I've been meditating on this exchange between Coomarasamy and Abrahams:
So, in terms of your book and there are several others coming out on the same theme, is there a quest for this, do you think, in the English-speaking world, perhaps?The comparison of "work ethic and guilt" and Danish hygge reminded me of one of the comments I sometimes hear about Protestants from some Russian Orthodox people. They consider us just a bit too ascetic, legalistic, pinched-in, to enjoy life heartily the way they do. As one priest in the Buzuluk region explained, "You Western Christians are all straight lines and sharp corners. Even church architecture tells a story. We are more rounded, more organic."
I think it's a kind of reaction to all the other lifestyle philosophies that are on offer at the moment ... Hygge is not a lifestyle philosophy, it's part of of Danish culture. But I think that non-Danish countries are kind of adopting it as the next big lifestyle thing -- because it demands nothing more of you than you enjoy the small pleasures of life. You know, there's no guilt involved ... it encourages you to go sit by the fire and eat cake.
Do you think it's something that can be ... learnt is probably not quite the right word -- it's come up organically in places like Denmark. Do you think it's something that people can read a book and say, "OK, this is what we're going to adopt as our philosophy"?
To an extent. I think, fundamentally, that Brits, you know, we're different, I think we're a bit prone to that sort of Puritan work ethic, and guilt, and things, but certainly you can try and adopt some of the principles....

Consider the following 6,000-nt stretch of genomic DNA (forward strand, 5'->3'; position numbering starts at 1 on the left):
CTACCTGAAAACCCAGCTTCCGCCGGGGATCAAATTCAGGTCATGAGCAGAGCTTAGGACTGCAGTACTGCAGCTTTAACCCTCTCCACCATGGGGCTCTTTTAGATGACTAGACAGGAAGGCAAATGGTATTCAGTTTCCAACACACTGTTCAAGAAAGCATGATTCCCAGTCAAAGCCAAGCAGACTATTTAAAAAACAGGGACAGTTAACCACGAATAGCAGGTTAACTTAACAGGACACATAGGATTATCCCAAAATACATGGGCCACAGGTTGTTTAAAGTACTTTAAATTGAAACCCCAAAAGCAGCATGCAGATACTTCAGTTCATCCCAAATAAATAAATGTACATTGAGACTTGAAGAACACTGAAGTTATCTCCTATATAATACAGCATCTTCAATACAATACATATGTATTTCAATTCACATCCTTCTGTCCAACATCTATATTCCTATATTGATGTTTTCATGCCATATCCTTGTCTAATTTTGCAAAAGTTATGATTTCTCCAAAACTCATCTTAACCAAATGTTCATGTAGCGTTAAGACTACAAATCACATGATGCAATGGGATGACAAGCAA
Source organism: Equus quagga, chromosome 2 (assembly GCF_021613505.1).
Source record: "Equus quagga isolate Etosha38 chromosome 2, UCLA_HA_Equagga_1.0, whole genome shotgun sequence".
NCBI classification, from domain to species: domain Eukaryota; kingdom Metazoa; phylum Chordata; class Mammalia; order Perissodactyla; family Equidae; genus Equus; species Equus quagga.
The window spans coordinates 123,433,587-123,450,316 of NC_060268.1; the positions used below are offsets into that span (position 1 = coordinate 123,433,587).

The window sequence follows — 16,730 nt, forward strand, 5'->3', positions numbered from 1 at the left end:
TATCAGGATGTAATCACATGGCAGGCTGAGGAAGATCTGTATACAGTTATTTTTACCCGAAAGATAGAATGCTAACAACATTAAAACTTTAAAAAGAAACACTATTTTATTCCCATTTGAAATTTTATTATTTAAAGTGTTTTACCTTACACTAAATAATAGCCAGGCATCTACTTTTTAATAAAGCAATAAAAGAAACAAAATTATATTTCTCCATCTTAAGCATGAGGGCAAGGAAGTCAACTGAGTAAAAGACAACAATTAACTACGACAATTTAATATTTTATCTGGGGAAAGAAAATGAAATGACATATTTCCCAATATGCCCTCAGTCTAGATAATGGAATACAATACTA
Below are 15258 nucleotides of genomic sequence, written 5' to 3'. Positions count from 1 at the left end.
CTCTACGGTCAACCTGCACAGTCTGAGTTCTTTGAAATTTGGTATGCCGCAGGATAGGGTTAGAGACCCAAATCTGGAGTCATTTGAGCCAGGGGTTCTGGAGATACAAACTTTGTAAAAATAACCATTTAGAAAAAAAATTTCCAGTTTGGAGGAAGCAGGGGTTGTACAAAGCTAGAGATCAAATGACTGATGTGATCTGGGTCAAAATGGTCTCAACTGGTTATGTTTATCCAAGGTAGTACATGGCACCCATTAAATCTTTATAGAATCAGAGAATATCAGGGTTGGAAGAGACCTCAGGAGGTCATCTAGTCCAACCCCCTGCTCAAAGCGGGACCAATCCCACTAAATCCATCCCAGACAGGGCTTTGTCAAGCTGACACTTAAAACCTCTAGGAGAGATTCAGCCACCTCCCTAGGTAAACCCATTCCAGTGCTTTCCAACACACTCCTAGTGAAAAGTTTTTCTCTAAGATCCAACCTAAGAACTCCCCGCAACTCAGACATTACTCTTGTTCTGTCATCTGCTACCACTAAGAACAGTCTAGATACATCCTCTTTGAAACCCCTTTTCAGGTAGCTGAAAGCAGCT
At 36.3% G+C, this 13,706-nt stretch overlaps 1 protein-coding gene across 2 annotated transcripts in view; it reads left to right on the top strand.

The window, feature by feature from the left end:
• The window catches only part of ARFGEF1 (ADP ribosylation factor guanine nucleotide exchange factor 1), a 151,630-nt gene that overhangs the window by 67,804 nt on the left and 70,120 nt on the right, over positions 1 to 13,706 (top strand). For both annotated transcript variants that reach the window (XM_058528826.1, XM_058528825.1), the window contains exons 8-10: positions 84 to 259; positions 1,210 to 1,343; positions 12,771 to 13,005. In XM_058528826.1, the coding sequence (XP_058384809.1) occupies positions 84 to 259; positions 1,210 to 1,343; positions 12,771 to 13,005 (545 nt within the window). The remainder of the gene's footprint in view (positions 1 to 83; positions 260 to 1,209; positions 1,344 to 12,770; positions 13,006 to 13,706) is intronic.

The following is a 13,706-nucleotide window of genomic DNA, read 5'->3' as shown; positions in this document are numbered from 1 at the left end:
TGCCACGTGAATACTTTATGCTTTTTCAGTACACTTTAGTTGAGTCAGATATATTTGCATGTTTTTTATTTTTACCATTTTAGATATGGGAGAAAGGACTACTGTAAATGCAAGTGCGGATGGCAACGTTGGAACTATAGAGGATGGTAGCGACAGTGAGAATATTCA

I'm not exactly ready to concede this point, but it does bear thinking about the relationship between hygge and discipleship in a world where a rescued boy in Aleppo can reduce a CNN news reader to tears. We need to be just as mindful of the sweet times we're granted, and the wonderful people we regard around us, as we are (or would like to be) about the things that break God's heart. We Quakers usually don't have the physical elements of bread and wine in our communion, so it maybe easier for us to forget the spiritual significance of taking in food and drink together, and the pleasure, even joy, that goes with it.
Sing and rejoice, ye children of the day and of the light; for the Lord is at work in this thick night of darkness that may be felt. And truth doth flourish as the rose, and the lilies do grow among the thorns, and the plants atop of the hills. And upon them the lambs do skip and play. And never heed the tempests nor the storms, floods nor rains, for the seed Christ is over all, and doth reign.
As I was putting together these reflections, I came across this just-published post from Mike Farley, whose moving words and well-selected quotations caused me to ask myself if we can talk about a connection between the simple pleasures of hygge and the life of praying without ceasing.
Mark Wutka writes very helpfully on tears and brokenness of spirit.
Canadian Friend and renowned scientist Ursula Franklin, 1921-2016: the CBC obituary and appreciation.
"There are some people you should kill," ... according to a priest!
I have fond memories of this magnificent ship, whose future is uncertain.
"They call me lazy; goodness knows I'm only tired."